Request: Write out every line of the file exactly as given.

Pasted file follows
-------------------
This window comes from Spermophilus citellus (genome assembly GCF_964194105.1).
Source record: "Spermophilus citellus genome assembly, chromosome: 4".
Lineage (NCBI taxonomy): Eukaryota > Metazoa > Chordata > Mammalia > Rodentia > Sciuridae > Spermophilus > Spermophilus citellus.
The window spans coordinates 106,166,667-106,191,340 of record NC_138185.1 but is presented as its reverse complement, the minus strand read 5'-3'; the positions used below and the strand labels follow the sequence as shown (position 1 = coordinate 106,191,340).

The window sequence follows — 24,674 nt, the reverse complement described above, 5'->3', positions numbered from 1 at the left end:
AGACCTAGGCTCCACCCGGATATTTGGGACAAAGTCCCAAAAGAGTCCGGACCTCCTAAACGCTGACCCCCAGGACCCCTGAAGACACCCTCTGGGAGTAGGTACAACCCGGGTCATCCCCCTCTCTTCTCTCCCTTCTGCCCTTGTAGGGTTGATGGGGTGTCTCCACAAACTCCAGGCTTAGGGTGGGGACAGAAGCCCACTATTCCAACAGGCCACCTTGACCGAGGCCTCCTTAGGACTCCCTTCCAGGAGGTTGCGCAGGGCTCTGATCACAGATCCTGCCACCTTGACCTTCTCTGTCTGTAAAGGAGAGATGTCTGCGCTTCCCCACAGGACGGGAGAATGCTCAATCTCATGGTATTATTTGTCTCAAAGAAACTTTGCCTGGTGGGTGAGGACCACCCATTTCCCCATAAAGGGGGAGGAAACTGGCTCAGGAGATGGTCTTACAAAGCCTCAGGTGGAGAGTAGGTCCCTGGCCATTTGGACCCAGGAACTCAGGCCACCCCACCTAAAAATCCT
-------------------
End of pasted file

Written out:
This window comes from Spermophilus citellus (genome assembly GCF_964194105.1).
Source record: "Spermophilus citellus genome assembly, chromosome: 4".
Lineage (NCBI taxonomy): Eukaryota > Metazoa > Chordata > Mammalia > Rodentia > Sciuridae > Spermophilus > Spermophilus citellus.
The window spans coordinates 106,166,667-106,191,340 of record NC_138185.1 but is presented as its reverse complement, the minus strand read 5'-3'; the positions used below and the strand labels follow the sequence as shown (position 1 = coordinate 106,191,340).

The window sequence follows — 24,674 nt, the reverse complement described above, 5'->3', positions numbered from 1 at the left end:
AGACCTAGGCTCCACCCGGATATTTGGGACAAAGTCCCAAAAGAGTCCGGACCTCCTAAACGCTGACCCCCAGGACCCCTGAAGACACCCTCTGGGAGTAGGTACAACCCGGGTCATCCCCCTCTCTTCTCTCCCTTCTGCCCTTGTAGGGTTGATGGGGTGTCTCCACAAACTCCAGGCTTAGGGTGGGGACAGAAGCCCACTATTCCAACAGGCCACCTTGACCGAGGCCTCCTTAGGACTCCCTTCCAGGAGGTTGCGCAGGGCTCTGATCACAGATCCTGCCACCTTGACCTTCTCTGTCTGTAAAGGAGAGATGTCTGCGCTTCCCCACAGGACGGGAGAATGCTCAATCTCATGGTATTATTTGTCTCAAAGAAACTTTGCCTGGTGGGTGAGGACCACCCATTTCCCCATAAAGGGGGAGGAAACTGGCTCAGGAGATGGTCTTACAAAGCCTCAGGTGGAGAGTAGGTCCCTGGCCATTTGGACCCAGGAACTCAGGCCACCCCACCTAAAAATCCT